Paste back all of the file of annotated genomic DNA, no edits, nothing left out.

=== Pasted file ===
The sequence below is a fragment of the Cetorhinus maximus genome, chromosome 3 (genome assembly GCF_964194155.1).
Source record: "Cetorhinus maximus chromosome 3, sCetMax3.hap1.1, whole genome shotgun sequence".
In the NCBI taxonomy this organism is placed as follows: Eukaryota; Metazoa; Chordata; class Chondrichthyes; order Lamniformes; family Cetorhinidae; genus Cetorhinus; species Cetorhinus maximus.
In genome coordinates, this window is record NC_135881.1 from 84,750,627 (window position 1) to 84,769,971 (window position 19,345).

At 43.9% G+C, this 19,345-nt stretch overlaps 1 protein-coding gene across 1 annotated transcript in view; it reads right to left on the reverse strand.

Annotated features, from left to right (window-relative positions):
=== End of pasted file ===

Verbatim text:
The sequence below is a fragment of the Cetorhinus maximus genome, chromosome 3 (genome assembly GCF_964194155.1).
Source record: "Cetorhinus maximus chromosome 3, sCetMax3.hap1.1, whole genome shotgun sequence".
In the NCBI taxonomy this organism is placed as follows: Eukaryota; Metazoa; Chordata; class Chondrichthyes; order Lamniformes; family Cetorhinidae; genus Cetorhinus; species Cetorhinus maximus.
In genome coordinates, this window is record NC_135881.1 from 84,750,627 (window position 1) to 84,769,971 (window position 19,345).

At 43.9% G+C, this 19,345-nt stretch overlaps 1 protein-coding gene across 1 annotated transcript in view; it reads right to left on the reverse strand.

Annotated features, from left to right (window-relative positions):